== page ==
3 Top Growth Stocks to Buy in October

Don’t let these three fast-growing businesses pass you by.

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It’s easy to see the appeal of buying so-called growth stocks, whether they come in the form of disrupting existing markets, taking market share from competitors, or carving out an entirely new niche.

But finding the market’s best growth stocks is easier said than done. So to help you get started, here are three top growth stocks I think investors should consider buying this month.

Disrupting the real estate industry — again

Zillow Group (NASDAQ: Z)(NASDAQ: ZG) made its name by effectively disrupting the way consumers access valuable real estate data through its websites and apps. But shares of the online real estate platform are down a whopping 42% from their 52-week high as of this writing — a precipitous drop that mostly came on the heels of Zillow’s impressive second-quarter 2019 report in August.

The culprit? Zillow handily beat consensus estimates for its top and bottom lines in Q2 — revenue grew 84% to just under $600 million, or around $15 million above expectations — but it also offered guidance that left the market hungry for more, driven partly by monetization changes meant to promote more flexible payment models for its core Premier Agents business.

Meanwhile, bearish investors are concerned about the high overhead required to fund the rapid ramp of Zillow’s new Homes segment and its related Zillow Offers program. After expanding to seven new, large metropolitan markets in Q2, Zillow bought 1,535 homes in the second quarter. But it also technically lost a little more than $2,900 on each of the 786 homes it sold during its most recent three-month period.

Nonetheless, Zillow is powering forward toward its longer-term target of buying 5,000 homes per month. Before the benefits of that scale become evident, I think investors should consider taking advantage of Zillow’s recent pullback.

This drop won’t last forever

Splunk (NASDAQ: SPLK) stock has similarly fallen hard after each of its past two quarterly reports — but I think this is another case of the market getting it wrong. To be sure, Splunk handily beat its guidance on revenue in both quarters, most recently achieving a 33% increase in its top line to $516.6 million.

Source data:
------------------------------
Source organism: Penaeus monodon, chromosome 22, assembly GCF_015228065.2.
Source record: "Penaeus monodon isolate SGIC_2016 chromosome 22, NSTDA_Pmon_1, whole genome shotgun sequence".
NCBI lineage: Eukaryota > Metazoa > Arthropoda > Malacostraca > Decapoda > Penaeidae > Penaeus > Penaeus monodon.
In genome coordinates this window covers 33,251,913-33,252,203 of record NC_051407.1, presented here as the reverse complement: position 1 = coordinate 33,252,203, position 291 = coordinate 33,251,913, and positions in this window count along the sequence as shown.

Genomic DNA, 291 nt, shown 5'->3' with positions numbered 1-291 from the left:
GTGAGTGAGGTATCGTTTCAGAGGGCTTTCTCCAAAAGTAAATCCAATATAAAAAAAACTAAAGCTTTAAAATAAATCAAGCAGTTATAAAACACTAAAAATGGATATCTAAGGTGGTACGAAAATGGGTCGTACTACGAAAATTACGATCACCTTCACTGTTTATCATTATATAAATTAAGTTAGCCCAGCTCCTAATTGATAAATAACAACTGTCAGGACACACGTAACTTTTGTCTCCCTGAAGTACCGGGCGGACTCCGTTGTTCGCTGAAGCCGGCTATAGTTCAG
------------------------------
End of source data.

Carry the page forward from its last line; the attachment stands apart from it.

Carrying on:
However, Splunk also massively reduced its cash flow guidance, last time calling for negative operating cash flow of $300 million for all of fiscal 2020, blaming a combination of a new pricing structure and the significantly faster-than-expected pace of its shift away from perpetual licenses and toward cloud-based, renewable subscriptions. For perspective, while Splunk previously anticipated renewable licenses would account for around 85% of its total by the end of the year, after last quarter it became apparent the figure would be closer to 99%.

Make no mistake, while that accelerated shift hurts Splunk’s cash collections in the near term, over the longer term it will mean more predictable revenue streams as long as Splunk’s loyal, growing customer base (it added more than 400 new enterprise customers last quarter alone, including Chipotle Mexican Grill, Cerner, and Slack) maintains its appetite for turning unstructured machine data into actionable intelligence.

A tiny company with a proven business model

Finally, consider Boston Omaha (NASDAQ: BOMN), a tiny financial holding company that currently focuses on billboard advertising and surety insurance, though it also has smaller stakes in various businesses including a homebuilder, a regional bank, and a real estate services firm.

But perhaps most exciting for investors today is that Boston Omaha follows a similar method for building shareholder value to what Warren Buffett employed with Berkshire Hathaway. That connection is no coincidence. In late 2017, Boston Omaha shares rallied after The Wall Street Journal highlighted that one of its co-CEOs is Buffett’s grandnephew Alex Buffett Rozek.

Of course, the same article was quick to point out the older Buffett does not own Boston Omaha shares and has nothing to do with its daily operations. But the Oracle of Omaha did say he “think[s] the world of Alex,” adding that his younger kin has a “very good mind [and] good values.”

Still, Boston Omaha remains in the earliest stages of its long-term story. Revenue more than tripled last quarter on a year-over-year basis, to just over $10 million, mostly driven by recent billboard acquisitions and the expansion of its surety insurance operations.

With shares trading at a reasonable 1.36 times book value today, I think investors who buy Boston Omaha now could be in for staggering gains as it continues to grow in the coming years.

This article represents the opinion of the writer, who may disagree with the “official” recommendation position of a Motley Fool premium service or advisor. We’re Motley! Questioning an investing thesis — even one of our own — helps us all think critically about investing and make decisions that help us become smarter, happier, and richer, so we sometimes publish articles that may not be in line with recommendations, rankings or other content.

Steve Symington has no position in any of the stocks mentioned. The Motley Fool owns shares of and recommends Berkshire Hathaway (B shares), Boston Omaha, Chipotle Mexican Grill, Slack Technologies, Splunk, Zillow Group (A shares), and Zillow Group (C shares). The Motley Fool has the following options: long January 2021 $200 calls on Berkshire Hathaway (B shares) and short January 2021 $200 puts on Berkshire Hathaway (B shares). The Motley Fool recommends Cerner. The Motley Fool has a disclosure policy.

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